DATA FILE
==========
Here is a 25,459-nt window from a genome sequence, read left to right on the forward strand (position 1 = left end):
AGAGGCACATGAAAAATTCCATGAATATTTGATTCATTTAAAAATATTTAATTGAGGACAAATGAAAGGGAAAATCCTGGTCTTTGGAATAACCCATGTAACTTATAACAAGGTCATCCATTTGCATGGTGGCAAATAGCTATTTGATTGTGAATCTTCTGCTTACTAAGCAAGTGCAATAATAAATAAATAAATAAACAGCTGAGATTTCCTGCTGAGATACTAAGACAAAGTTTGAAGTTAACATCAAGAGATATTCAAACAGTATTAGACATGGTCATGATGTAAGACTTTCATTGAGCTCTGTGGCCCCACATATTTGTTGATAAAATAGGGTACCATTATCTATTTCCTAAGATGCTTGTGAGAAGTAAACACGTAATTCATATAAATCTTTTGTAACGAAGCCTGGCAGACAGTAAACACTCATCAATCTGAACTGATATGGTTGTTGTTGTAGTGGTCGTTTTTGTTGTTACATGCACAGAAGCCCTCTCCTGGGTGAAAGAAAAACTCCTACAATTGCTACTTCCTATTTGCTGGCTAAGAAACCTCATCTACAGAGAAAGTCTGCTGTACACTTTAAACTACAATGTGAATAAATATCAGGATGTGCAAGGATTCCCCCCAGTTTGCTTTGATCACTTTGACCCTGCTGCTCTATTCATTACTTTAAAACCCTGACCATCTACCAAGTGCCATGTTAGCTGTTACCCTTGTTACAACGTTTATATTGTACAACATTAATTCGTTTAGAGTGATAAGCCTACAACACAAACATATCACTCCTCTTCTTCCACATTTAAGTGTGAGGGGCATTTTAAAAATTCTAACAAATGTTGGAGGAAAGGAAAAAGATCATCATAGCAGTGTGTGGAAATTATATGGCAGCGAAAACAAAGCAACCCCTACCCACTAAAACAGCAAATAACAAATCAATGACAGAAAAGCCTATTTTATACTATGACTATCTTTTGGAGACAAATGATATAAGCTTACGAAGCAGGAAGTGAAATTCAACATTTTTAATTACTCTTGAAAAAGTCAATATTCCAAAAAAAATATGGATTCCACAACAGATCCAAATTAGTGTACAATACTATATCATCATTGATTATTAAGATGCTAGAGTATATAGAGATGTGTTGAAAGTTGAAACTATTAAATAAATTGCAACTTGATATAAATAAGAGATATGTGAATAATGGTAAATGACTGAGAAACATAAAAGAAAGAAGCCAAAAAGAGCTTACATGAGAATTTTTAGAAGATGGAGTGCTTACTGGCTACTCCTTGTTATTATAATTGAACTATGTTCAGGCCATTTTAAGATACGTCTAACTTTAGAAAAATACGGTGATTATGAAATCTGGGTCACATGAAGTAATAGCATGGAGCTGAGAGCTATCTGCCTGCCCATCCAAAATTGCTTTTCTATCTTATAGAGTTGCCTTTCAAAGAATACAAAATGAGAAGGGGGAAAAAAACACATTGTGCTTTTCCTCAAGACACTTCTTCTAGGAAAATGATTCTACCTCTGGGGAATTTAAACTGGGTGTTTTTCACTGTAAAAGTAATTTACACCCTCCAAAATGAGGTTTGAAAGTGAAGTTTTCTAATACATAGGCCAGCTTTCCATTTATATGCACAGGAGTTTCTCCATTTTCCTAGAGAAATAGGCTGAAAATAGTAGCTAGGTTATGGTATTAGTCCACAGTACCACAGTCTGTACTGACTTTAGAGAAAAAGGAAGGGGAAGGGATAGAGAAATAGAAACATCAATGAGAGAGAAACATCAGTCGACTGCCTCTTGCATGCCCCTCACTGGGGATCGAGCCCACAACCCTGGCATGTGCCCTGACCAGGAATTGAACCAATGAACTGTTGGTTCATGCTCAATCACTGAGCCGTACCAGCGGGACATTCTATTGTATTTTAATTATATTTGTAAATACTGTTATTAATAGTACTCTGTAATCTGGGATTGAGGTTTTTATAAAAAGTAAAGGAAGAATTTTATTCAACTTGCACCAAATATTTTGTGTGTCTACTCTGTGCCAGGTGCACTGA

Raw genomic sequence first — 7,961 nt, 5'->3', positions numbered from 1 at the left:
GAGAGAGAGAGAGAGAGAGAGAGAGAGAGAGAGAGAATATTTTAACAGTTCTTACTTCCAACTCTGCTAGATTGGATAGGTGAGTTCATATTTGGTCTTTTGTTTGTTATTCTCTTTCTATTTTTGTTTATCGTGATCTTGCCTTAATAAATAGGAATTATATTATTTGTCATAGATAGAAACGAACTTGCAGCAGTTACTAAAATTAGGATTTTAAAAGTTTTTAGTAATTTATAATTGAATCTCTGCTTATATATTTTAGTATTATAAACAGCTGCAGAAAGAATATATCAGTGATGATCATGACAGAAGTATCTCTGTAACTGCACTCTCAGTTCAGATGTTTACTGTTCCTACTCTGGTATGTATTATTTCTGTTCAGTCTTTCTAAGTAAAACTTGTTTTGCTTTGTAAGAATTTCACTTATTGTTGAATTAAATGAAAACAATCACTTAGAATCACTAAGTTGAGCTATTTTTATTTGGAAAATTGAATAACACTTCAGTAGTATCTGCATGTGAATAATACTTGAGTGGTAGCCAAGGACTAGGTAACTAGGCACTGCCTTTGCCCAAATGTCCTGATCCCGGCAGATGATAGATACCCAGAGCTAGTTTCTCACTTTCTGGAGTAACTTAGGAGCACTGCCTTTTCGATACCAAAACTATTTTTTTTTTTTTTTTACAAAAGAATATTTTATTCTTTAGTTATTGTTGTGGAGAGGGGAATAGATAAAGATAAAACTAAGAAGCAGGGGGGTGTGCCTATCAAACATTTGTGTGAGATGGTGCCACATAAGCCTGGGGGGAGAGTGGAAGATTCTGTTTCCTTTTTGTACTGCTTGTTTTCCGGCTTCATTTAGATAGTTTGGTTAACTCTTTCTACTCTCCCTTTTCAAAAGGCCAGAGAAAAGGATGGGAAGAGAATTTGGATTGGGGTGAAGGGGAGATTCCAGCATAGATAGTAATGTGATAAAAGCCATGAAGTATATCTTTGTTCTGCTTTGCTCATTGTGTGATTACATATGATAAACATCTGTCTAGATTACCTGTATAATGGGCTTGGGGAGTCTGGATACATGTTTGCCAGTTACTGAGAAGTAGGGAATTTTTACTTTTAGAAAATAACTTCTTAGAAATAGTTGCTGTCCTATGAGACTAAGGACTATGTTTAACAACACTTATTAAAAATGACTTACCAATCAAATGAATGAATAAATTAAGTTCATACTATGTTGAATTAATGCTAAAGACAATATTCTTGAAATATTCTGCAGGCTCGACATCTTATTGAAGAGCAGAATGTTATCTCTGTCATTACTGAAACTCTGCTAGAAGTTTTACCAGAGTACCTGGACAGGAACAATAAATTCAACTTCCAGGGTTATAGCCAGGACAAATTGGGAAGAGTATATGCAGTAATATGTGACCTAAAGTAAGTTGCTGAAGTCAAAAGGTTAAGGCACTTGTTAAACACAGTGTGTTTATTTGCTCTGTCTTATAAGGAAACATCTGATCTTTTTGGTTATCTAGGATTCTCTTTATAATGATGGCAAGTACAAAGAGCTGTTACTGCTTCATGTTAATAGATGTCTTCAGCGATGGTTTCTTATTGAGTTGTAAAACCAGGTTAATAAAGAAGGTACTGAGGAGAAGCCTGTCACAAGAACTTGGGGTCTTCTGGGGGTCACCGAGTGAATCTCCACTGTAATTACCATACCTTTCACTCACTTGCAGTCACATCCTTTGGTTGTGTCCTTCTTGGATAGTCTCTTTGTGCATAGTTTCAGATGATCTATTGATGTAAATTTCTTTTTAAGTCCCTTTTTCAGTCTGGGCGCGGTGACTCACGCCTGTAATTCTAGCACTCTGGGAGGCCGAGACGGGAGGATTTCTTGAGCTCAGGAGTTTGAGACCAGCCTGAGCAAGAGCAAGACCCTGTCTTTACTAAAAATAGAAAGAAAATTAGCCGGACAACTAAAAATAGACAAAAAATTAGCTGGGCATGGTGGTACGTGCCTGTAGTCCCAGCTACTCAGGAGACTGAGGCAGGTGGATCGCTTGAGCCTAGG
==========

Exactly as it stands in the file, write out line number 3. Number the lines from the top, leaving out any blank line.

Raw genomic sequence first — 7,961 nt, 5'->3', positions numbered from 1 at the left: